The Lost Stitch, The Loosened Tile: Akiko Busch on the Ambiguities of Home – Literary Hub

Some years ago, I wrote a collection of essays called Geography of Home . I was interested then in our public and private lives, our memories of plus aspirations toward home, and how our own ideas about domestic space reflect the thoughts regarding society, culture, the natural environment. And how we search out comfort, privacy, security.

The collection of short prose pieces here follows up on some associated with these ideas, though these look instead to the ambiguities that can be generated by ideas of home. They are more likely to read as leaflets around the uncertainties associated with domestic life; on suggestions of placement and displacement; on the particular frailty plus tenacity of human memory; within the beauty of use and uselessness alike; and how we do—and don’t—find our place in the world. Which is to say, if these types of short pieces are about being settled, they are also regarding being unsettled.

The distractions, missteps, miscalculations we experience at home can move us to identify discontents. And a sense associated with displacement can define something real. It seemed odd to me that will while this realm of experience, sometimes even the abiding value of this particular realm associated with experience, may appear in fiction, memoirs, biographies, and poetry, it is addressed less often within the archives of design writing.

The particular distractions, missteps, miscalculations we experience at home can proceed us to identify discontents. And a sense of displacement may define some thing real.

Still, it will be common in order to human considerations of the particular material world—in the deliberate imperfection in Navajo weaving that serves as the spirit path for the particular weaver; within the cracked bowl associated with the Japanese potter reflecting the wabi-sabi belief that nothing lasts, everything changes, nothing is perfect; in the particular misplaced patch of color in an Islamic rug, the reminder that human beings always fall short; in the flaw of an Amish quilt that is intended to reflect humility.

But wait! That last one is a myth, I learned. Someone made it up! A lie!

Such errors, and errors about errors, are crucial to the way all of us live; they are all part of the way we find meaning in encounter. Places come alive for us in myriad ways, as in the angle of sunlight falling through the window, say, or in the way a beat-up kitchen table conveys a sense of sufficiency. Yet rooms arrive to existence in other ways as well: the desk next to a cold window in winter; an immovable piece associated with furniture; the decal on a child’s windows; the danger inherent within an electric fan or in a pressure cooker; a fireplace that will has been boarded up and appears to become useless.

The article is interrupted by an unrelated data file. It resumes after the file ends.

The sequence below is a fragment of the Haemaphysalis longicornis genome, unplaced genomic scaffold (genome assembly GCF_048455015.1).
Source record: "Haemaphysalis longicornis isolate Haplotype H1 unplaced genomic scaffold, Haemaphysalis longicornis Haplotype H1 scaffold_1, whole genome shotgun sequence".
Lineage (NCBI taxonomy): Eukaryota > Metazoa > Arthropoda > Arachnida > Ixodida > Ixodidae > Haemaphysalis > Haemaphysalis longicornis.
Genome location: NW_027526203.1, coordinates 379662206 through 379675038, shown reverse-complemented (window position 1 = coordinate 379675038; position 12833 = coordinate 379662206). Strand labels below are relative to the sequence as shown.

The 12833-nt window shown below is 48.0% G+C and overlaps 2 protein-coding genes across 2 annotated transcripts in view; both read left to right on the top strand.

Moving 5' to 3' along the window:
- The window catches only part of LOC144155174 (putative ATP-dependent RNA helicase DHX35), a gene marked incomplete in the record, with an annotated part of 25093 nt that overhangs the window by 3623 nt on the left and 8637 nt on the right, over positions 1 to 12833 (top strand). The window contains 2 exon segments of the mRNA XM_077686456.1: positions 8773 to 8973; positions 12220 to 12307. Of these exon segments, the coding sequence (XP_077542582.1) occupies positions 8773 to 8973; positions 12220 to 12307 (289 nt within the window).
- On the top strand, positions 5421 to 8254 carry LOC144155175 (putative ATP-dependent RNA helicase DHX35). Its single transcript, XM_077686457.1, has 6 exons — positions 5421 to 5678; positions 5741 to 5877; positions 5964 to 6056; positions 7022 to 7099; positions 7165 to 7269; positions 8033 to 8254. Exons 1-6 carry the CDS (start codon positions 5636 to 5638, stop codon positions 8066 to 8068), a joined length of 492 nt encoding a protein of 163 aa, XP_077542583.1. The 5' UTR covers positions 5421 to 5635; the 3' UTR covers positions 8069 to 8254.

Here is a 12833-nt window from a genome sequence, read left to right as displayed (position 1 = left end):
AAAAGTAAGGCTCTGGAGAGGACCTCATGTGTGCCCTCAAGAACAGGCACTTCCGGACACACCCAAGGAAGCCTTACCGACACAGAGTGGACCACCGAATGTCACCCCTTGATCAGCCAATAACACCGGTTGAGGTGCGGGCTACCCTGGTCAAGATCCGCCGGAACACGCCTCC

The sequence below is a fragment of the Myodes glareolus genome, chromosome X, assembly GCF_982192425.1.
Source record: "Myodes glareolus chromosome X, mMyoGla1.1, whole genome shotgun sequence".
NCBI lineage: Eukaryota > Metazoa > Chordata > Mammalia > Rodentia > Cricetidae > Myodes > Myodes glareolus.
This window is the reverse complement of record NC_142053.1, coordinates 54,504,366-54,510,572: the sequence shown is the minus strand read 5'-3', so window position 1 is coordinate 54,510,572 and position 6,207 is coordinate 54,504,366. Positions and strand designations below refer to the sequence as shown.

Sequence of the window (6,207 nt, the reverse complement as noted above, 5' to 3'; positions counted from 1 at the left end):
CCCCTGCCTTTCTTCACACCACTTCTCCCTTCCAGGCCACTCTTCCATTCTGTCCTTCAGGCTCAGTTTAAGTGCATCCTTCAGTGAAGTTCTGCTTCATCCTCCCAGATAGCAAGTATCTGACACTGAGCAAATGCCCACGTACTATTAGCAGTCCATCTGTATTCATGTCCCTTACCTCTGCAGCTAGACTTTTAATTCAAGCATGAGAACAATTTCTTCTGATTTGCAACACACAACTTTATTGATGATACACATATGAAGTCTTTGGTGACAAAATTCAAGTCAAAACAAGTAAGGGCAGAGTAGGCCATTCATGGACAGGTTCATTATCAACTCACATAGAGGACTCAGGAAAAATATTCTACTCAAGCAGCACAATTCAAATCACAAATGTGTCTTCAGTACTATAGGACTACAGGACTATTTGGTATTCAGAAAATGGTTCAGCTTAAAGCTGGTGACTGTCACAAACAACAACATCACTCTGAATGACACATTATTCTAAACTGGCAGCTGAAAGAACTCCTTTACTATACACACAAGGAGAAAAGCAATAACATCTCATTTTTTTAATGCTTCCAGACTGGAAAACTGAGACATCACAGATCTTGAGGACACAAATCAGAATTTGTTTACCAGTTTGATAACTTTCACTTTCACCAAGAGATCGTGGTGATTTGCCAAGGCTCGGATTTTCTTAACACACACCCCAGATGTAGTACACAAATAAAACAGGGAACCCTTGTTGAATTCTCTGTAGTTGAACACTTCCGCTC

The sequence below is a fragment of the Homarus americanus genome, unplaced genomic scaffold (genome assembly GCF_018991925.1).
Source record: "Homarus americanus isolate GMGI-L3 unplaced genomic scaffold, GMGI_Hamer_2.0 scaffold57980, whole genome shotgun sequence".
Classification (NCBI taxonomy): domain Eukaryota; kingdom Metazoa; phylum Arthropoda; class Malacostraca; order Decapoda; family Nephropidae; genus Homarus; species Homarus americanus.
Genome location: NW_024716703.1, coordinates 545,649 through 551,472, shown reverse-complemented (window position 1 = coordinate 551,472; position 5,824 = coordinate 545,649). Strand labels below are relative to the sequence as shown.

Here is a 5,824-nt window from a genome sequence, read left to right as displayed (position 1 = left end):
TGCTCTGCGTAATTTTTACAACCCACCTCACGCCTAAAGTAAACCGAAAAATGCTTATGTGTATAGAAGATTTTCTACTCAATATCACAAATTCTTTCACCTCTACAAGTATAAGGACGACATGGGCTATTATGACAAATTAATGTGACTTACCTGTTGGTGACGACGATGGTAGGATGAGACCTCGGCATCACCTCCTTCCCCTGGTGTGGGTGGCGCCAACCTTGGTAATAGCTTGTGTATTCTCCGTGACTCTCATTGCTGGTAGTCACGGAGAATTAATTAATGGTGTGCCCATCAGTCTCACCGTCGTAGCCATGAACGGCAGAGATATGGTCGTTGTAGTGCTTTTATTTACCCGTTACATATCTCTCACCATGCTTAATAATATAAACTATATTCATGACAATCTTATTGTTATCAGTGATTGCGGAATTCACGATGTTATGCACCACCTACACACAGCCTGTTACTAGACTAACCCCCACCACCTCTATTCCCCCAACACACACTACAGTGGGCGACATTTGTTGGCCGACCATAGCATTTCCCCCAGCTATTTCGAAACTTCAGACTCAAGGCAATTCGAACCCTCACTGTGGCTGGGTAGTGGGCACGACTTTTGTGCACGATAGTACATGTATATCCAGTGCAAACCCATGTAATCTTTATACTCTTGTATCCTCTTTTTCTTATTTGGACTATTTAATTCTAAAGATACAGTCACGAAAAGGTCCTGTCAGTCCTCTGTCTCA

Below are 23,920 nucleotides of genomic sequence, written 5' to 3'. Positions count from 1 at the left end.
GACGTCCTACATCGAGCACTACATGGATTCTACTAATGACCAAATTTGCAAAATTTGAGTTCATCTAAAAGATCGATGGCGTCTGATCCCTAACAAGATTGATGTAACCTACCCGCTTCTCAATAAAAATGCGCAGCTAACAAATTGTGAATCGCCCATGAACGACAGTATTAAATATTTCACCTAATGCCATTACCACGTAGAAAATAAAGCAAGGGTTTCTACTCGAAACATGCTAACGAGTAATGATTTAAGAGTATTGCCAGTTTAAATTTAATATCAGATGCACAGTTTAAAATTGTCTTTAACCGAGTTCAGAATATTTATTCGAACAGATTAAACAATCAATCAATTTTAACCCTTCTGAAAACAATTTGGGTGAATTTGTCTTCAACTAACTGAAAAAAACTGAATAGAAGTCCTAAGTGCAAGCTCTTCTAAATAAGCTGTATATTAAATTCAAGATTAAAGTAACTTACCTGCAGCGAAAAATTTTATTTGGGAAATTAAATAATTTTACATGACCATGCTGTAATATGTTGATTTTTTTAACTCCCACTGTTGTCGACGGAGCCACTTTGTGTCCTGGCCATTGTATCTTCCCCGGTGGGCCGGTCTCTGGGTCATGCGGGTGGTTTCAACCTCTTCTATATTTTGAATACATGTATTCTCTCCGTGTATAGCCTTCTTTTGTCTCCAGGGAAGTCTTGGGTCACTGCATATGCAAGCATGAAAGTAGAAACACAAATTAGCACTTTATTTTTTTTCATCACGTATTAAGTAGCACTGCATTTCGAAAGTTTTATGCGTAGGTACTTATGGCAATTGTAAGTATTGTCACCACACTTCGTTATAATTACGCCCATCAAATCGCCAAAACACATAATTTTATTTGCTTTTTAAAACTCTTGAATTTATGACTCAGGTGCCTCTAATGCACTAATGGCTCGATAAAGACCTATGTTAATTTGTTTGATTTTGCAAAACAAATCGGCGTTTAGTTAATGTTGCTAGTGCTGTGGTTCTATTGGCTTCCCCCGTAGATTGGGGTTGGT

How we remember places, rooms, and the particular things in them may be as flawed as the way we all remember anything else, but such defective memories have meaning too. I am interested in such breaks within pattern, the particular missing thread, the lost stitch, the loosened tile, the splinter in the floorboard, the lie of the duvet, and the possible grace that might end up being offered by this kind of small flaws and inadequacies.


Not long ago, my husband and I arrived home to find the message from our neighbor tacked for the door: “Hey—Half-grown black bear in our own yard. Friday, about 6: 00 pm. Headed in your direction —Tillman. ” The carry never showed up, but I had been so taken with this note that I framed it and hung it on the doorframe where this remains today. In part, it was the particular sense of anticipation it generated; just seeing this every time We came house had me imagining that will a black bear might stroll into the yard at any moment. But as the months passed, I came to realize it was more than that. The place we live is usually at the edge of the particular woods at the bottom of a mountain, and in much less than twenty words, the little memo reminds me several times a day of all the things headed within our path that I actually will never see and never know.


It was a late summer afternoon and we were on a boat, this woman and I. She had simply finished renovating her house and has been telling me personally about the granite countertops, the beadboard cabinetry, the Italian tiles in the kitchen. It was clear she had a good eye for design and had made her decisions regarding furnishings plus layout carefully. She told me decisively that will she would never have the television within the bedroom, that this particular could destroy a marriage. At the time, I thought I understood what she meant and had been surprised six months later to hear that she and the girl husband experienced filed with regard to divorce. We think back to this conversation and wonder, did the girl honestly believe that a TV in the particular bedroom could kill a relationship? Or did the lady already anticipate the coming break and see it everywhere, imagining it even in the arrangement of a good appliance, the piece associated with furniture. I actually realize now it had been one of those brief exchanges in which you have no idea what was actually being said, the words plus ideas because tenuous as the small boat bobbing along the afternoon whitecaps as this heads towards the dock.


The Winter Desk